Larry Baer Gives “Informal” But Important State of the Organization

If you’ve read Andrew Baggarly’s piece or Hank Schulman’s piece on the Baer interview, you’re probably all caught up on the news, so I’ll do my best to throw in my opinions as we go along so you don’t feel like you’re reading the same thing over, and over, and over again.

One of the many elephants in the room is the Los Angeles Dodgers and their sky-high payroll. The Giants brass will not, as Baer put it, “match them dollar for dollar,” and any baseball fan will tell you that having the highest payroll doesn’t buy you a championship, but it can definitely better your odds. Even though we shouldn’t expect the Giants to try and sign the biggest free agent out there, what Baer said (emphasis mine), was pretty important to put away for later:

“You can look at where the Dodgers are now. If you look at their track and other teams’ tracks, it’s pretty wild swings. There was a period recently before the new Dodgers ownership that we were $30-40 million ahead of them. They’ve gone up, they’ve gone down. I don’t know where they’re going to go from here. Maybe they’re going to go way up. We think we can get it done with a plan where each year, as long as business stays strong, we can go up. But we’re not looking for wild swings up, because usually what that necessitates is wild swings down.

Baer said ownership is willing to spend more money in midseason to acquire players if the Giants are in the hunt.

There’s some firepower left if warranted,” he said.

This saves the whole world a blog post later if the Giants are trying to add an outfielder, a starting pitcher, or maybe even a high-priced reliever. It saves us the speculation of saying, “Can the Giants add the contract of this player that has almost eight digits of dollars of money left for 2014.” We’re just left to wonder how much money equals “some firepower.” I also found the first sentence I bolded pretty insightful. It may not be my money they’re spending, but as a fan, I also don’t want to see the Giants in a rut because of their spending.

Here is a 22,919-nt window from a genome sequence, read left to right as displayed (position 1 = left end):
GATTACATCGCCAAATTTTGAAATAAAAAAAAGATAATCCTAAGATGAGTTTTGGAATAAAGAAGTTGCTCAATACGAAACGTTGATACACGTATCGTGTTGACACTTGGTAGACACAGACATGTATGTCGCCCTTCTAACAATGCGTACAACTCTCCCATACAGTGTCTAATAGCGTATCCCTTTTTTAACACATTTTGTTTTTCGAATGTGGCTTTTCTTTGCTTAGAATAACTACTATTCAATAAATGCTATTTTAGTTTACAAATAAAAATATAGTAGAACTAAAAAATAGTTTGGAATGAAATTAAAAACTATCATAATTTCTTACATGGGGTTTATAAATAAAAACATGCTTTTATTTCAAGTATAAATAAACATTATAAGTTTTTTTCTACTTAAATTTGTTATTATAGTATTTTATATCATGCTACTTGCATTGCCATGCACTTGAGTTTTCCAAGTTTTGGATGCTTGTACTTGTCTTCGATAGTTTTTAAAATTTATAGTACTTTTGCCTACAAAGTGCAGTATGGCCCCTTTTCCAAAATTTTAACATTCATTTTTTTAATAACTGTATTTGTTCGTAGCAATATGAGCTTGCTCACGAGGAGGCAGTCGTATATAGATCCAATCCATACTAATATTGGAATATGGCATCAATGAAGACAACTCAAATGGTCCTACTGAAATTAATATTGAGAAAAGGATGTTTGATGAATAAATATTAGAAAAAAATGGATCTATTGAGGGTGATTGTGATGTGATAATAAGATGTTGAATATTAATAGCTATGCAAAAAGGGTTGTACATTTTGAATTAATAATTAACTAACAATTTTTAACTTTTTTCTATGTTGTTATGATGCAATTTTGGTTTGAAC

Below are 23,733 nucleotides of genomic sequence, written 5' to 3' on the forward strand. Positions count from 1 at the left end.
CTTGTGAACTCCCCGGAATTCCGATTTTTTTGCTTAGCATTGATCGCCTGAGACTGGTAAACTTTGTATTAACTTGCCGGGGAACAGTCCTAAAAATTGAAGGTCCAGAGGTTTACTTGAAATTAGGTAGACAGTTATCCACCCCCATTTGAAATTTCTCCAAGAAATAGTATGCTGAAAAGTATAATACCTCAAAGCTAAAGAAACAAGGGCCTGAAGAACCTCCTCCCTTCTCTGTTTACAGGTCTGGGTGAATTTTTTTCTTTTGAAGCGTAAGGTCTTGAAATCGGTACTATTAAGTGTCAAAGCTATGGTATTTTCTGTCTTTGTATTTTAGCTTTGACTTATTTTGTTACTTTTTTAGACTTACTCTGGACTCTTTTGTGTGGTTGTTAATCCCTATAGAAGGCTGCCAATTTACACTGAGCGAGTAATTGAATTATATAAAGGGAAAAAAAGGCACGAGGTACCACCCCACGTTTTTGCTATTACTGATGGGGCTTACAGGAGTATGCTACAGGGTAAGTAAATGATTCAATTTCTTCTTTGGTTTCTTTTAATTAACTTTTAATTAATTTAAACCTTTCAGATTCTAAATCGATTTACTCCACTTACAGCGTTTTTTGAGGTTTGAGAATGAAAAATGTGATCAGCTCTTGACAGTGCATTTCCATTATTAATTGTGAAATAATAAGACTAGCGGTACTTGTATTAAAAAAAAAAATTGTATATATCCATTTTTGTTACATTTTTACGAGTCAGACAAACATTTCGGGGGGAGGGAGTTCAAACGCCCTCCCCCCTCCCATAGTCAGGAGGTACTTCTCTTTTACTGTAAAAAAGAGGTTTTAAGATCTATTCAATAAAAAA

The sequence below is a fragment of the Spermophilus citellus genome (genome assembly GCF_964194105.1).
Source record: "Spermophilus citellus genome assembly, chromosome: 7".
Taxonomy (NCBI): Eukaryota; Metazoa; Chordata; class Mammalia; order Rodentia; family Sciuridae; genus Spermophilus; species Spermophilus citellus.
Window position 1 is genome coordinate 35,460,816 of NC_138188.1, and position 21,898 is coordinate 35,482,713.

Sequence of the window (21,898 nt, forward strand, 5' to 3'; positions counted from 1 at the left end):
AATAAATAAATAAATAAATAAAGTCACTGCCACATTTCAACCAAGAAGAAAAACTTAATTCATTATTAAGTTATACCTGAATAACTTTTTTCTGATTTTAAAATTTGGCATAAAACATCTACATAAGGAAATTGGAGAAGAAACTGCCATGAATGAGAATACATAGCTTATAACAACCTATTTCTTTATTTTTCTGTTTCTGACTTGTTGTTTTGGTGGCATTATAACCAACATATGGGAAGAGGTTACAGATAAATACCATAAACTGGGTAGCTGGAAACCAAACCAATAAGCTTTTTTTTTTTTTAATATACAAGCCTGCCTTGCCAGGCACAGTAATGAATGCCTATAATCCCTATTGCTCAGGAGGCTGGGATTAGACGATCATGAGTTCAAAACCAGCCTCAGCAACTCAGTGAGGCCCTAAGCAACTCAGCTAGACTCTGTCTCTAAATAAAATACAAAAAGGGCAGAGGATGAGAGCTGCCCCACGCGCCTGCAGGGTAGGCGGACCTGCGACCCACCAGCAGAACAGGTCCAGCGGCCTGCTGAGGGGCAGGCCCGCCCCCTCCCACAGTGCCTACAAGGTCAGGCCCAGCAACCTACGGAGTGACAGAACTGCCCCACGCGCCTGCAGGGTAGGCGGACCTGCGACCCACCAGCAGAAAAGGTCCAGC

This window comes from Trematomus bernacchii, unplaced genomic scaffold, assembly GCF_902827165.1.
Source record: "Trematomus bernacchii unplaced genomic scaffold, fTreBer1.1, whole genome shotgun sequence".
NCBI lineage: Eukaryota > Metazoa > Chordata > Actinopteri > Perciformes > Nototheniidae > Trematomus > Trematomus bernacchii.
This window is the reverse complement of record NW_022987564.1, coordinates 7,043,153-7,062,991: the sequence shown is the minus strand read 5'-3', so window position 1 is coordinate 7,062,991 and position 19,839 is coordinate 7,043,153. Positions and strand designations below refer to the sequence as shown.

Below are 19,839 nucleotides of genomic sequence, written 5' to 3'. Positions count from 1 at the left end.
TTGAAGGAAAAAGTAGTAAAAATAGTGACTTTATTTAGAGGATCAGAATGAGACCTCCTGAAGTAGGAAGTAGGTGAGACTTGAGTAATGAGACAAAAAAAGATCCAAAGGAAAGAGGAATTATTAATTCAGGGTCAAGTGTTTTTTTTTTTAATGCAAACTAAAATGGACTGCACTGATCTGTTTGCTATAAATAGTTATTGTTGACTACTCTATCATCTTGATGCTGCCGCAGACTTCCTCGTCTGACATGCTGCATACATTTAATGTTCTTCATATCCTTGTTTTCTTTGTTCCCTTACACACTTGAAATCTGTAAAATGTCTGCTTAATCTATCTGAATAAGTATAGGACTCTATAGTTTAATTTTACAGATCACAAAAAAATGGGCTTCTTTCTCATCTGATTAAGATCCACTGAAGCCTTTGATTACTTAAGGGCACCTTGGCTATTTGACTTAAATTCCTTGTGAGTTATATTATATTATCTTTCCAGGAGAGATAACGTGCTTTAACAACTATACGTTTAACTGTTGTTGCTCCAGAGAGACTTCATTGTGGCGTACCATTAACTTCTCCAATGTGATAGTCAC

Baer doesn’t think Pablo Sandoval is necessarily gone from the Giants if an extension doesn’t get done. After all, Hunter Pence‘s deal still got done right before Pence hit the market. I agree with Baer here. I don’t see why a deal has to be impossible. If Pablo sees the Giants throwing out stupid money to him like they did to Lincecum, why should he say no? For those wanting the draft pick instead of Pablo, I’m guessing you haven’t seen what’s out there on the 3B market (or in-house) that could replace Pablo. It’s not good.

The A’s and Giants possibly sharing a park if the A’s need somewhere to go while they build a new stadium (if they ever get there) would be a nice gesture. It would give A’s fans a chance to watch baseball where baseball should be played: in a baseball stadium. Kind of like how Candlestick was the dump that belonged to Giants fans, the Coliseum is the dump that belongs to the A’s fans. Except their dump is probably starting to smell like one.

Not from the report that the beat writers talked about, but on the radio today I heard Baer mention that teams were calling the Giants about Brandon Belt. A player going into his first arbitration year that’s just starting to blossom? Why wouldn’t you want one of those? Not everybody has a Joey Votto, Prince Fielder, or Paul Goldschmidt on their team, so you can understand the need for the teams to kick the tires on Belt. Baer told Flem and Jon that the Giants made it clear Belt belongs to the Giants without saying the word “untouchable,” that’s what it seems like Belt was this winter.

Speaking of the Giants and the A’s, the Giants lost 10-5 today to the A’s. I’d recap it for you, but I didn’t watch it, nor did many other people outside of Scottsdale.


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